Design Thinking Intro: Day One

Introduction to a new discipline known as Design Thinking  

Prior to the crash course we had on Design Thinking yesterday, the discipline or methodology was unheard of for me. I have since then acquired a basic knowledge of what it is and how it works. The crash course allowed me to understand through practice the underlying principles that make the methodology what it is in a short amount of time.

My understanding so far of Design thinking is this- it is a way of ‘exploring/solving undefined or ‘wicked’ problems’.  It involves finding and constructing constraints along the way by providing possible solutions that are influenced by discussion and evaluation before deciding on the best method or approach to solve the problem.

A process model is given to follow:  


There are six professional expertise capabilities such as attitudes, values, knowledge, cognition, creativity and practice that form as the basis of successful design thinking. These six become what we have to aspire to develop throughout the workshop and the four-week brief. And therefore will form as the basis of my reflective entries.  

Reflection upon the Design Thinking exercises

The crash course on Design Thinking was really very helpful. In its brevity I was able to grasp the basic concepts of the methodology. The timed exercises were enjoyable and challenging. The latter was because of not knowing the right questions to ask in the second or third iterations to gain deeper insights rather than just dealing with the surface details ie the aesthetics and materials. It was also remembering to include all points made by the user when sketch ideating. For example, my mission statement was to design a wallet for a sentimental person who values simplicity and practicality. She had wanted a pocket-fit wallet that would carry her necessities but would also allow her to keep even just one family photo for safe keeping. In the first go, I was able to account for every point she had made apart from that notion of sentimentality.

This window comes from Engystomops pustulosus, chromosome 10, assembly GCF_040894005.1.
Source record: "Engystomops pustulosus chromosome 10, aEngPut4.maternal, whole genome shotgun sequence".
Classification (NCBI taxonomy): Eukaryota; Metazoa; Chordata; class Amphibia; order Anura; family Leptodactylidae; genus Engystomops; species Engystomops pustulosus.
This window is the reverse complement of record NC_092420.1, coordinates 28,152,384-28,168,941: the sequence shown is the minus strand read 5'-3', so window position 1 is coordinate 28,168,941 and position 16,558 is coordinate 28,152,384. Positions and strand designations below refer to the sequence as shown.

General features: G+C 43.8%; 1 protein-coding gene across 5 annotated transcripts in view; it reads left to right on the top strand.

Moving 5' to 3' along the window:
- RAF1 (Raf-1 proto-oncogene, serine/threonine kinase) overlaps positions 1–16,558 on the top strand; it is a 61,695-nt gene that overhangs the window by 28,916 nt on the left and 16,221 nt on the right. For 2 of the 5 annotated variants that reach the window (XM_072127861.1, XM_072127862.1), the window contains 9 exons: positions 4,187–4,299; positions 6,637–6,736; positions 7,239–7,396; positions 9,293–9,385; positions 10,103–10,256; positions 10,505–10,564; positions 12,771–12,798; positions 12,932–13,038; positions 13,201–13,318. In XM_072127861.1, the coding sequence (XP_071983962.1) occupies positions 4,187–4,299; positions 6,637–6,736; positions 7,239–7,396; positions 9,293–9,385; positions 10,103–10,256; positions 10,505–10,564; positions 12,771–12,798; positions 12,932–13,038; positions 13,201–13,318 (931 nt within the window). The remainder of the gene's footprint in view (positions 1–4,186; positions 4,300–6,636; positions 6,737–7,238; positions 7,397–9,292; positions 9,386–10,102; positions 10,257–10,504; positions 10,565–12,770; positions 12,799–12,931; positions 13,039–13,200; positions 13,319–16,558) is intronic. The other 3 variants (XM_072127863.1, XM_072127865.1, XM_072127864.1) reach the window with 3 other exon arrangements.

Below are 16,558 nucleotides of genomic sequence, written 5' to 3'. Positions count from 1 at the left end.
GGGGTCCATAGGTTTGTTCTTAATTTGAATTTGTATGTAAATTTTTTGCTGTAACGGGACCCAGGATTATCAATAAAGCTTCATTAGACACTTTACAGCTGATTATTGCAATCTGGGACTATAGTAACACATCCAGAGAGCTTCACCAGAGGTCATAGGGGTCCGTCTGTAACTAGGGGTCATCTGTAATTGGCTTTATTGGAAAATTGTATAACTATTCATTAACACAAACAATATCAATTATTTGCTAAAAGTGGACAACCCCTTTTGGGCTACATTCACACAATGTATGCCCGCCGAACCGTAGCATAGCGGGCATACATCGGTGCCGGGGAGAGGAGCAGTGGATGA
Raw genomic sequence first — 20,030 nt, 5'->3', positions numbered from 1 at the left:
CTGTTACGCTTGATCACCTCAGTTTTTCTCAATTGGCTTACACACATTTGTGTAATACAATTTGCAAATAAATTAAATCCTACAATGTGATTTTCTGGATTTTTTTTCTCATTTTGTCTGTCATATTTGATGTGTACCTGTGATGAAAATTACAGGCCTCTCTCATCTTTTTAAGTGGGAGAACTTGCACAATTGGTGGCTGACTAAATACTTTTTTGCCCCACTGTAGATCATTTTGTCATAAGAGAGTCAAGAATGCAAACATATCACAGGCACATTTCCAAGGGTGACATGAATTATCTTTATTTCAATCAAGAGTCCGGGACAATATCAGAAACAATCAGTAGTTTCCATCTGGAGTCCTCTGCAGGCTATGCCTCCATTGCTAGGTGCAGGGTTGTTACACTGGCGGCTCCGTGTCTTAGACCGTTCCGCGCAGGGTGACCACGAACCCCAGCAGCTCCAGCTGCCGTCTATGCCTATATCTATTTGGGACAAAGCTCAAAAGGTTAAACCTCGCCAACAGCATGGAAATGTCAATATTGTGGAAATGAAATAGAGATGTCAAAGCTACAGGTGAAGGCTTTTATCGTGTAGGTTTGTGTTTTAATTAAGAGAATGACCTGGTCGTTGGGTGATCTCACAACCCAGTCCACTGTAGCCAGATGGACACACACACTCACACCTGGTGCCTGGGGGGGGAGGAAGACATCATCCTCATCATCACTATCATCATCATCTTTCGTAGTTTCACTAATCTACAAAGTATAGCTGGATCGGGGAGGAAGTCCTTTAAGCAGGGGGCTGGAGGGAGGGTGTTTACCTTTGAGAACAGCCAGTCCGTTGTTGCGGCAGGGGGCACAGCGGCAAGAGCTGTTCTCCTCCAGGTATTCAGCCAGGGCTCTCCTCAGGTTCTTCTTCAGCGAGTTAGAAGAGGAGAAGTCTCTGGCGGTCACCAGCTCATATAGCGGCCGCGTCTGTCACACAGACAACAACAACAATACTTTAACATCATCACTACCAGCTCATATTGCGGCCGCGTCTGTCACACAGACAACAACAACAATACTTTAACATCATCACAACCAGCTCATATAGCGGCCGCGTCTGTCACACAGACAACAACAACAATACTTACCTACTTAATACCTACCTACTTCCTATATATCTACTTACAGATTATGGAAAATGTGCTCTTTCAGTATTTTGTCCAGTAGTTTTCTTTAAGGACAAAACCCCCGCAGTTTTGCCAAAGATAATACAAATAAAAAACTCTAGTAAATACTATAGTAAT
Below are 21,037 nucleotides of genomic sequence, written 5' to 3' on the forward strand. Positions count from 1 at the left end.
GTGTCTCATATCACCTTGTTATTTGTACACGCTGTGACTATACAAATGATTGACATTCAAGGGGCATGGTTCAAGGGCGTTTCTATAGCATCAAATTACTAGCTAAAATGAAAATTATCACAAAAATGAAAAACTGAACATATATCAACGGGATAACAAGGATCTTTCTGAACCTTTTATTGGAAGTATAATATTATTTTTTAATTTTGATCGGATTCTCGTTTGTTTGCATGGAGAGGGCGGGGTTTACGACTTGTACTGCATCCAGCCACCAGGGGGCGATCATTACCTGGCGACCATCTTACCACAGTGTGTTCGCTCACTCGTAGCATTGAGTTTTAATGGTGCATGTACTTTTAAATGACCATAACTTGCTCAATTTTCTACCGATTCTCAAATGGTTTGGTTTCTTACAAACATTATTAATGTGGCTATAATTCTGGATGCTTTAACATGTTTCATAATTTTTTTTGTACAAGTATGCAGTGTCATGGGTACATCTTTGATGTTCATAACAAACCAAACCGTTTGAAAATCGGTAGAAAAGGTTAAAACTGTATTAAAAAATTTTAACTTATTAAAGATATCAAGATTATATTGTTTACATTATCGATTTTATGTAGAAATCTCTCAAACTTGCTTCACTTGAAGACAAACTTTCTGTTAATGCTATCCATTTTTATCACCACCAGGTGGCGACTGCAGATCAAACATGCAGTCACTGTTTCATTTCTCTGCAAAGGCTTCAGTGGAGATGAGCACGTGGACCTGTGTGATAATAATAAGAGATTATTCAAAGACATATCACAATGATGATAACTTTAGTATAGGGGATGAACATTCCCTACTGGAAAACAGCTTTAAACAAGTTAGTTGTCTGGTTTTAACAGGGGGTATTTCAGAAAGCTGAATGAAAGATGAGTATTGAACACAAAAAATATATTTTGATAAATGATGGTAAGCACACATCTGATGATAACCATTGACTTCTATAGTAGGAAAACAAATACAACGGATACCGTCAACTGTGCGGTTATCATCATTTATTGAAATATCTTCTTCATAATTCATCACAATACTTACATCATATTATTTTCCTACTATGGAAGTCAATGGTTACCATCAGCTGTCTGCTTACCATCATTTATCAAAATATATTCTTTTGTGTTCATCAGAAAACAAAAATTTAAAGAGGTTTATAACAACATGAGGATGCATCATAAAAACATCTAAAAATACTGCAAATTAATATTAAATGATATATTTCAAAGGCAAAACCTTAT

After the second iteration we were asked to make a life-size prototype of the wallet to enable the user to ‘experience’ having their ‘ideal wallet’ in their hands at that time. Ideally, within a real project, the process doesn’t stop there. I would expect a few more iterations and a few more prototypes with a little bit more detail each time gained from the feedbacks and insights of the user before coming to a well informed decision.  

This new discipline will be applied in the combined HCD and Studio II project. This is to help contextualise the new theories that are being taught via the workshop sessions. And therefore help us gain a better understanding of this new discipline.  

A reflection on my personal progress towards my learning of design thinking expertise will be recorded here.

 In yesterday’s session, the emphasis was on the importance of developing sound knowledge and practice of this discipline as it is a transferrable skill that helps with innovation and competency in the design industry.  

It was also underlined that good collaboration is essential to run a successful business: “Great things in business are never done by one person. They’re done by a team of people.”- Steve Jobs.  It is indeed in our best interest as aspiring entrepreneurs that as early as now we become familiar with and comfortable in working in team environments.


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